Gone are the days of a normal 9 to 5. The office is no longer limited to four walls as more companies embrace hybrid work environments. What does work look like outside of those four walls? And is the best work happening during “working hours?”

It turns out that when we’re working has as big of an impact on productivity as where we’re working. As we expand our idea of what an office looks like, we need to consider what schedules work best for our teams.

When are people working?

Research shows that people live on different circadian rhythms. The “night owl” is real! So how can people bring their full selves to work if they’re working against their own circadian rhythm?

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Companies are taking note—and adjusting their policies to make work work for their people. Dropbox, Slack, and Calendly all have “core working hours” in place for that reason. These core hours limit meetings to a shared four hour block in a day where all time zones overlap. This leaves the rest of the day for focused work, managed on each individual’s own time. So your morning birds can get their tasks done ahead of the meeting block, while your night owls can get to the deep work after the meetings. And no overtired workers feel like they aren’t bringing their best selves to the table.

When we asked employees what they wanted from the future of work, 72% indicated that they were interested in core hours—37% of those people were very interested, in fact. As we look toward building the “next normal,” giving employees the work (and sleep) schedule that aligns best with them is the way to move forward.

Companies with flexible working hours

Flexible working hours are not new—in fact, the US Department of Labor reported more than 25% of workers had flexible schedules all the way back in 2001. So we can take a lesson from the companies that have been doing it for over 20 years just as much as the companies that are implementing new policies today.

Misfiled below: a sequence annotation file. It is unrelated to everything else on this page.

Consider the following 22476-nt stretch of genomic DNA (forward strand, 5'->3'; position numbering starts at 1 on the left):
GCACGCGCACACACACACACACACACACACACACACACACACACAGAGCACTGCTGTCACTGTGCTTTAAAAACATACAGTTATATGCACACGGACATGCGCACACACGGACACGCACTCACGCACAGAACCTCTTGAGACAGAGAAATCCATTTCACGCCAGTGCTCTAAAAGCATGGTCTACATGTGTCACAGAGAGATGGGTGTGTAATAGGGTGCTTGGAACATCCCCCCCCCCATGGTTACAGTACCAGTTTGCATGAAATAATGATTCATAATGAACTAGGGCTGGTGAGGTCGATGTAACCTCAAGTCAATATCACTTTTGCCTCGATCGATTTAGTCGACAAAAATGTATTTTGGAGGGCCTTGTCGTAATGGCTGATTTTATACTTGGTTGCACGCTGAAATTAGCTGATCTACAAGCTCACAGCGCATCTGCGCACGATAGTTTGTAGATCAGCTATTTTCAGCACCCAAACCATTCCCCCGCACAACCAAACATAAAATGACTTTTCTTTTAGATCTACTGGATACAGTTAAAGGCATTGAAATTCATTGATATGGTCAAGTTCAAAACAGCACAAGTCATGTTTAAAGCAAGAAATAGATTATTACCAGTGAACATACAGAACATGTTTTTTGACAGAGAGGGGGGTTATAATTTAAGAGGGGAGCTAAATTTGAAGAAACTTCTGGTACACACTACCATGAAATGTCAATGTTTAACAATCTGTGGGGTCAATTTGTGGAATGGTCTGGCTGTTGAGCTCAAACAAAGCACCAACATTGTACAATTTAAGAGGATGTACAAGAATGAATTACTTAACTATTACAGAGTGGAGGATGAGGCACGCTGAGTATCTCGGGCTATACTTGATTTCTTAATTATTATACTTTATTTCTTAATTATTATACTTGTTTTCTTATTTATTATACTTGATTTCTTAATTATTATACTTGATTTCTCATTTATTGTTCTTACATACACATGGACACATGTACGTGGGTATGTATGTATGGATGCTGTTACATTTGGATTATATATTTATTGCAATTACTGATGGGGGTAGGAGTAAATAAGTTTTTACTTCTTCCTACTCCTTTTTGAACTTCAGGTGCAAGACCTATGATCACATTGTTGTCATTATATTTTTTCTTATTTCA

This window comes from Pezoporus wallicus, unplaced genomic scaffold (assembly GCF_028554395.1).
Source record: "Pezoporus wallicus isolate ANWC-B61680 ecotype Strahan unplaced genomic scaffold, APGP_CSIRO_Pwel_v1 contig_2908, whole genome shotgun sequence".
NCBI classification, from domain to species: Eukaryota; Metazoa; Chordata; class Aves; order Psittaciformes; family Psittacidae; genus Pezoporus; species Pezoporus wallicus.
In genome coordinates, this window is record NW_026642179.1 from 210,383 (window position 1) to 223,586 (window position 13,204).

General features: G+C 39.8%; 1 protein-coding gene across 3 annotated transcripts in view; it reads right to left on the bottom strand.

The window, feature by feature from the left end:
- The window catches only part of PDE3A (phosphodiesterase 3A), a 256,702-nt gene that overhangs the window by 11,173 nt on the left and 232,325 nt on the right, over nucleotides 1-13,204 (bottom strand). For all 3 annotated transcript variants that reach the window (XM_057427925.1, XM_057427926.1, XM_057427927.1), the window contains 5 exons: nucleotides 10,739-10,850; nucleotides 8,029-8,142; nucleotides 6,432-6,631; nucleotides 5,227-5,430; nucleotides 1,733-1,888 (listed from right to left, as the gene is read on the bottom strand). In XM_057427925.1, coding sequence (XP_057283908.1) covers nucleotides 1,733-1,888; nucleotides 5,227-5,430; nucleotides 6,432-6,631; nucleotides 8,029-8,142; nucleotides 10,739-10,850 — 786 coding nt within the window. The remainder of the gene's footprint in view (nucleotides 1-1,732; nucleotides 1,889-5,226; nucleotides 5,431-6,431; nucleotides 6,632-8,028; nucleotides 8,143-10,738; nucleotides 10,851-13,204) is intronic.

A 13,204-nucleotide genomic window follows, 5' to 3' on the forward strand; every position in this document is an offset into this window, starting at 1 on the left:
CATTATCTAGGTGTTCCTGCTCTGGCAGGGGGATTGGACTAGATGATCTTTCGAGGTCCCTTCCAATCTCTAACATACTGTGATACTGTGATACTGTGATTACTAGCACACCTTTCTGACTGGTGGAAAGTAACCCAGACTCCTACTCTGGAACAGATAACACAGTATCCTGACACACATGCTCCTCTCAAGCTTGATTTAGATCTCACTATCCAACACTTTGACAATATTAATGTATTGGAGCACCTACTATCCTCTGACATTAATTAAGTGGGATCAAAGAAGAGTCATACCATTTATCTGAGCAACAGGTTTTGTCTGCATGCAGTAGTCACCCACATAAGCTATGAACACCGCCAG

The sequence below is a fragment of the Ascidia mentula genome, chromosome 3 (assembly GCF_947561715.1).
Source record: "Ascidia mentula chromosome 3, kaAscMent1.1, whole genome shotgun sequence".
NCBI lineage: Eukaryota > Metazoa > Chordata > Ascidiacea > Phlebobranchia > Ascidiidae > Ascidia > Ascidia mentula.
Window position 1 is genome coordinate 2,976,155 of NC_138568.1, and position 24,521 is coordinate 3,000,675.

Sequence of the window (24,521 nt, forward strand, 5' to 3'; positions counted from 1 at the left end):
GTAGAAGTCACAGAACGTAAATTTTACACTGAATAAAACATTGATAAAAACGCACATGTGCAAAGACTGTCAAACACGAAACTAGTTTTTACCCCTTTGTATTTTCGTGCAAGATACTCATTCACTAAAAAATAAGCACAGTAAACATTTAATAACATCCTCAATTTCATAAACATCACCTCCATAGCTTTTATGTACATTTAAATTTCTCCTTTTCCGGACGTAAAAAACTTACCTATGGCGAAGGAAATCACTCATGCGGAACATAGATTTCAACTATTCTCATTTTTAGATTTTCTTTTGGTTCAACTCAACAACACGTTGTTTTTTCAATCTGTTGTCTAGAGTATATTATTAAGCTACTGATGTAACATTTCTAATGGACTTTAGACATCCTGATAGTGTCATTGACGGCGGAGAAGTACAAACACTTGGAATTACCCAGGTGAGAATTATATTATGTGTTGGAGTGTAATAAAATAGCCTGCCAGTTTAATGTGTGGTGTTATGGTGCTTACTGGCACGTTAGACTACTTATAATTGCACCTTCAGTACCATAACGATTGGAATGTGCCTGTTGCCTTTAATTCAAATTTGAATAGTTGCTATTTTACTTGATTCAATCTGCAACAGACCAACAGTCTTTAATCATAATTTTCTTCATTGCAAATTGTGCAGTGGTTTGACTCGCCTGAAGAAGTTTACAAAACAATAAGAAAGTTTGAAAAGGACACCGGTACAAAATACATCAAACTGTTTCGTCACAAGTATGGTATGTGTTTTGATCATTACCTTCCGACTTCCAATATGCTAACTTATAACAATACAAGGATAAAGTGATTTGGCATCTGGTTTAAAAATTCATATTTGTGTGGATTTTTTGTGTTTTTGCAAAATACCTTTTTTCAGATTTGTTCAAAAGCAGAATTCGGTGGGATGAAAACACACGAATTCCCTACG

Slack’s core hours terms are specific:

All employees have a “home” team with core hours tied to that team’s time zone and should have team-level agreements that blend time together with meeting-free zones.

For example, collaboration hours (10 a.m.–2 p.m.), maker hours (9 a.m.–11 a.m., Tuesday–Thursday) or no-meeting times.

Dropbox’s Core Collaboration Hours (CCH) are company-wide time blocks designated for collaborative work. Their policy:

Everyone at Dropbox gets a “home” time zone based on the region they live in. Their core hours live within that zone. Outside of CCHs, Dropboxers can decline meetings and build their calendars around how and when they work best.

What would a core hours policy look like for your company? Is everyone in the same time zone? Or would those home hours differ by location? Does everyone prefer to work in-office, at home, or a hybrid mix? Your team location and dynamics should be a major consideration in building out core hours company wide.

Do hybrid and flexible policies work?

Building flextime for your employees gives your team freedom to work with their own peaks and valleys. The CEO who maps out business strategies from 1am to 3am may not be in top shape to lead an executive meeting at 8:30am. And the operations assistant who ran 10 kilometers and then recorded a podcast before the 9am meeting may need peace and quiet after 3pm.

Flexible companies recognize those polar working styles and bridge the two at their most efficient. So when the operations assistant comes to the CEO with a brilliant idea at 12pm, they’re both energized and clear headed and ready to put that plan into action. 

84% of workers are interested in flexible policies that will not require them to be in the office at specific times. Companies need to find new ways to satisfy that demand. Building clear and applicable hybrid workplace policies can take your business to the next level and tap into your talent at their highest peaks.

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